Open Engagement, 2014
During this year’s Open Engagement Conference Mary Miss/ City as Living Laboratory invited a small group of artists and a scientist to conduct a workshop responding to the Queen’s Museum’s Watershed model. Rather than have a regular panel discussion, the idea was that we would try to generate ideas about how the Museum might activate this recently restored artifact. The group consisted of Franco Montalto (Civil/ Environmental Engineer and Hydrologist), Eve Mosher (Artist), Elliott Maltby (Landscape Architect), and Mary Miss (Artist). Though the model is an incredibly important resource for engaging visitors with information about where their water comes from, it is difficult to ‘read’ especially when compared with the very legible model of New York City at the other side of the hall.
We conducted preliminary research regarding visitors’ encounters with, knowledge of, and responses to the museum’s Watershed model, as well as their awareness and stories of New York’s water resources. This information was collected using brief comment cards that were handed out at the museum in the weeks leading up to the conference. The three main questions were: Where does your water come from?, What is your biggest question after looking at this model?, and Do you have a water story? We used the survey of responses to identify four main aspects of the model that could be expanded upon to communicate the current state of NY’s watershed; these included: Infrastructure (Maltby), Water Cycle and Sources (Montalto), Geography (Miss), and Connected Citizens (Moser). We divided the session attendees into four groups and brainstormed ideas that might make the model more engaging to visitors.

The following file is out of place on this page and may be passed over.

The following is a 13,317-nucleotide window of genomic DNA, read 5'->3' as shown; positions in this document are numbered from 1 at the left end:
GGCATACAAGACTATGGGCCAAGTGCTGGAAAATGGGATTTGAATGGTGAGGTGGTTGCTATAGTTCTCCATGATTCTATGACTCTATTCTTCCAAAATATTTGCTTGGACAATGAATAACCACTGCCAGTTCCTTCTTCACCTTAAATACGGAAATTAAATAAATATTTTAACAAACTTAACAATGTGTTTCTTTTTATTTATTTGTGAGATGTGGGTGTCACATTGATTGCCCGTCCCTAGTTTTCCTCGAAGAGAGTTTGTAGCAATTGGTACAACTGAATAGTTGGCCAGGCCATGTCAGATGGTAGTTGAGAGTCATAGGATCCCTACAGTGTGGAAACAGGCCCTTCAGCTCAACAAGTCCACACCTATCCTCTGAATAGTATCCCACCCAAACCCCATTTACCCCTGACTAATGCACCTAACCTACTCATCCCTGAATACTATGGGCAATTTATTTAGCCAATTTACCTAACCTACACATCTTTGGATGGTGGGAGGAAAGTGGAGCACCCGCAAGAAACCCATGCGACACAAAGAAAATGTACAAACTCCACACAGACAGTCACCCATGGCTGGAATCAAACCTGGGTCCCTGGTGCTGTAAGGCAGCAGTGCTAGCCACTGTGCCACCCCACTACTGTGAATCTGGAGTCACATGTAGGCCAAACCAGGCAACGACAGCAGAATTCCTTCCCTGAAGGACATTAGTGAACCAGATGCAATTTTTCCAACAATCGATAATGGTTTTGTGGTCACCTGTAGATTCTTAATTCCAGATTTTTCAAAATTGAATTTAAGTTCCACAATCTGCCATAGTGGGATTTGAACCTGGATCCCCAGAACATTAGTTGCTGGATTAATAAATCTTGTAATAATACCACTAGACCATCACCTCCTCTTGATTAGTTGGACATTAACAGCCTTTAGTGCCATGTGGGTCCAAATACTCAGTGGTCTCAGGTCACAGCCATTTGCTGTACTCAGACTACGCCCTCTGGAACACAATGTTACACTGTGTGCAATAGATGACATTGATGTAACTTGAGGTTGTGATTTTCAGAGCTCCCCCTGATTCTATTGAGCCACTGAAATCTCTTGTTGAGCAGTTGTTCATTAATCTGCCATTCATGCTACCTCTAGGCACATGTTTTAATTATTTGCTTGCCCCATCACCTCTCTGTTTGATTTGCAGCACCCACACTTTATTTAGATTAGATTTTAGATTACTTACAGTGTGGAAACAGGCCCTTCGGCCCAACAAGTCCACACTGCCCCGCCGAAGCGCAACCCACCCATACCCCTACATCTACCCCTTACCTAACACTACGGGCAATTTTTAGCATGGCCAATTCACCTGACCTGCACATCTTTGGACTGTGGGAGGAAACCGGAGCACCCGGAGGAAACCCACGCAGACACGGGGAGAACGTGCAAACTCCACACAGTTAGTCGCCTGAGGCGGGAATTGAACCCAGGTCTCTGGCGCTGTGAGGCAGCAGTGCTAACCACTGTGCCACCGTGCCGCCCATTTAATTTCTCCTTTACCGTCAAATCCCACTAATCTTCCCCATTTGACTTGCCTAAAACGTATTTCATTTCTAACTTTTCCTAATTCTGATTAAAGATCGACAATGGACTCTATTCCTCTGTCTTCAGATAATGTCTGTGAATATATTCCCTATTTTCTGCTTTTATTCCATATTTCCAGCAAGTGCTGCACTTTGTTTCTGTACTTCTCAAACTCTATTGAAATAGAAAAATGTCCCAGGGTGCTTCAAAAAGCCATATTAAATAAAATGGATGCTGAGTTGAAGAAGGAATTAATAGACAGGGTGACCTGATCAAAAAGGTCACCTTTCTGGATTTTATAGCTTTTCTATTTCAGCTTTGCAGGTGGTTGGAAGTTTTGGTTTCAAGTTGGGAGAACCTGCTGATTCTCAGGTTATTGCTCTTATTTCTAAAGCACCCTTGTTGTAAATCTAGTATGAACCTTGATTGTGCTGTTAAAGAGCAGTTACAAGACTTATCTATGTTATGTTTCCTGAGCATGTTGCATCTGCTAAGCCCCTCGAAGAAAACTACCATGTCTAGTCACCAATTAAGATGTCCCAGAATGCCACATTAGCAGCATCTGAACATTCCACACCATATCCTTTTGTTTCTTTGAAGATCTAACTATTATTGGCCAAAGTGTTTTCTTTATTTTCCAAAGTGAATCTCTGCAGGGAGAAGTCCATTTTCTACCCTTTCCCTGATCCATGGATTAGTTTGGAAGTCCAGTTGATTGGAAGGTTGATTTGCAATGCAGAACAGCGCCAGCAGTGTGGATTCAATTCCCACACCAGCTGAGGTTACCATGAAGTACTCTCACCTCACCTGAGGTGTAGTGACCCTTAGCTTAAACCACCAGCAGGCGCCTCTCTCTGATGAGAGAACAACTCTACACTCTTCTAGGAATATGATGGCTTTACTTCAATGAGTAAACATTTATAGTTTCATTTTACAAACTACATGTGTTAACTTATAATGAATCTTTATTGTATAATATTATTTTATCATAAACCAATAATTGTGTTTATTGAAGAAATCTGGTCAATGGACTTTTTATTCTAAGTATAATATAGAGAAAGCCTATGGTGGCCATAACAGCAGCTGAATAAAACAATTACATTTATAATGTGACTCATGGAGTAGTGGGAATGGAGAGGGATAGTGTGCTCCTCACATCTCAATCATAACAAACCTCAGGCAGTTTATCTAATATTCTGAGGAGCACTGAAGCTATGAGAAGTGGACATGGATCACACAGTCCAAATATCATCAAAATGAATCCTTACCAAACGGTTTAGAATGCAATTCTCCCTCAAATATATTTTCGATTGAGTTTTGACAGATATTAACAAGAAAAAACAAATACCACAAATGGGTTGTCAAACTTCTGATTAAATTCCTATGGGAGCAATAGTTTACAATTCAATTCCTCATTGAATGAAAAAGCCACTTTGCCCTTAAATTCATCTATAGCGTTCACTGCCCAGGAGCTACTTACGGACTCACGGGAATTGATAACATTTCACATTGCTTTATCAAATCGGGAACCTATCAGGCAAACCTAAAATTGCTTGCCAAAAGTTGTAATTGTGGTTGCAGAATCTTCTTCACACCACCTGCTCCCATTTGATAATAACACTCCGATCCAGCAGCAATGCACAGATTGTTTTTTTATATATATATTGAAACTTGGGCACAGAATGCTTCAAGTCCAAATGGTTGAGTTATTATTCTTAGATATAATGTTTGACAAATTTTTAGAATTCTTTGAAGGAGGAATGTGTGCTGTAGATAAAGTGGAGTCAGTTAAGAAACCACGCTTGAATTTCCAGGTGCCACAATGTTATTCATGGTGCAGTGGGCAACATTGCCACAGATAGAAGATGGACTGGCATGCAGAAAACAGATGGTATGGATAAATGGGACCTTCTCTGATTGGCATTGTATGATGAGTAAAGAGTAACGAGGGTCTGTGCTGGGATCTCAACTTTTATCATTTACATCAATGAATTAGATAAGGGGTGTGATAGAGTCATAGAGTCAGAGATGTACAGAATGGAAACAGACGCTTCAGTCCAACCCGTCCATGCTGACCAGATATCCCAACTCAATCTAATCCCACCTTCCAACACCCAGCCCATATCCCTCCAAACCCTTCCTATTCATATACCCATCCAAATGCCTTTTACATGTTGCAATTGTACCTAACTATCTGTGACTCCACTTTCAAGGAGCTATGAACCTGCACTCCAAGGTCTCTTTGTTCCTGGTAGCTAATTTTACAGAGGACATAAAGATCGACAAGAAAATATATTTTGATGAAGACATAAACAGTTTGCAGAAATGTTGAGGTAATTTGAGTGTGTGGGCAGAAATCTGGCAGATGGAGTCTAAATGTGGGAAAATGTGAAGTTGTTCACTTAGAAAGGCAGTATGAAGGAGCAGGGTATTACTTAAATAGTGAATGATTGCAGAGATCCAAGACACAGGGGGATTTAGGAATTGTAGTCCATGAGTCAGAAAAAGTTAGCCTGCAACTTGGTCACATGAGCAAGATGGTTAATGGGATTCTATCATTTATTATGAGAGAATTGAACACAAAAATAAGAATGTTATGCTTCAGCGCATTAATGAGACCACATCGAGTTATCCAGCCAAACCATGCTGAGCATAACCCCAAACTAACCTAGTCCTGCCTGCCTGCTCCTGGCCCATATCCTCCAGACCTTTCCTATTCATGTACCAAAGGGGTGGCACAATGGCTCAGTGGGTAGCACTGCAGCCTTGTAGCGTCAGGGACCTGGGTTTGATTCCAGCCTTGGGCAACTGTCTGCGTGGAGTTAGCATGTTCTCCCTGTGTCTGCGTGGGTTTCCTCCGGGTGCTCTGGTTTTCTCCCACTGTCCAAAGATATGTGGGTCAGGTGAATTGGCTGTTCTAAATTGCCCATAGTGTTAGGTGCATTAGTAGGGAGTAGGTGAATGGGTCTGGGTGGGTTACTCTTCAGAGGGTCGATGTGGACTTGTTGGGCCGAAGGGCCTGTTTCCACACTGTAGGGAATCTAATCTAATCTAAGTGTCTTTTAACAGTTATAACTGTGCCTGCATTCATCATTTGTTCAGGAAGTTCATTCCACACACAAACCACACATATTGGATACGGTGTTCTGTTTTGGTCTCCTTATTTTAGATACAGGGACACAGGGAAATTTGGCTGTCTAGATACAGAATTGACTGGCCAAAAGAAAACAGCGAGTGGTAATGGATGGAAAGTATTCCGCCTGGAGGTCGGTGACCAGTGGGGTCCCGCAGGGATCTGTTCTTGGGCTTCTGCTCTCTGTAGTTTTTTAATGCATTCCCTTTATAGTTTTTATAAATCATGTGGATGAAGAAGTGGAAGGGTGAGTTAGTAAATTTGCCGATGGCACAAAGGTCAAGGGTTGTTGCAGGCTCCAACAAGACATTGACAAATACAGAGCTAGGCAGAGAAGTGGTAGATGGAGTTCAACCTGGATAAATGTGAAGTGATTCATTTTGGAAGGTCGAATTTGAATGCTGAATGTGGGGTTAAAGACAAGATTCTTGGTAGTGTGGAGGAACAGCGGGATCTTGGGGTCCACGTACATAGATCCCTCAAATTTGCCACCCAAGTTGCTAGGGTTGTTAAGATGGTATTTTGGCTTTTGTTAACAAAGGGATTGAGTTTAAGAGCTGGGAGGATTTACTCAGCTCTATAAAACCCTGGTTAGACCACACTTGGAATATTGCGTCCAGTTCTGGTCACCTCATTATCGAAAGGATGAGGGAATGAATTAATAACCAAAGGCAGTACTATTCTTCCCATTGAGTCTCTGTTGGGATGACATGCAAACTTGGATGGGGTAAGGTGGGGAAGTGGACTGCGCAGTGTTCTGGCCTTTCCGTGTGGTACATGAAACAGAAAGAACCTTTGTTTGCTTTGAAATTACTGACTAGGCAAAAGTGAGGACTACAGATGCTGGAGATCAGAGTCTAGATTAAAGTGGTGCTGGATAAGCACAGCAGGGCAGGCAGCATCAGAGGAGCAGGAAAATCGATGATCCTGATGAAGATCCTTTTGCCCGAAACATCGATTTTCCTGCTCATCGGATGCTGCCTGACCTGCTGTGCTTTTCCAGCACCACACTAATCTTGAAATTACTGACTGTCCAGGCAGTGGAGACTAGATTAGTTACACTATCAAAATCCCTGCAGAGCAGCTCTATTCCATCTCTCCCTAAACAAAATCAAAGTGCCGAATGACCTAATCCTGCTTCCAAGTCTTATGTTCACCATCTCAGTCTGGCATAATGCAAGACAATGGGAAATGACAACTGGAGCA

This document outlines and provides a narrative detailing what each group discovered during the workshop discussions with conference goers. Water is such an important issue globally as well as for our own communities that it is essential for us to re-imagine this underutilized resource. We hope this report to the Queens Museum will encourage ideas for revitalized use and fuller engagement with the Watershed model.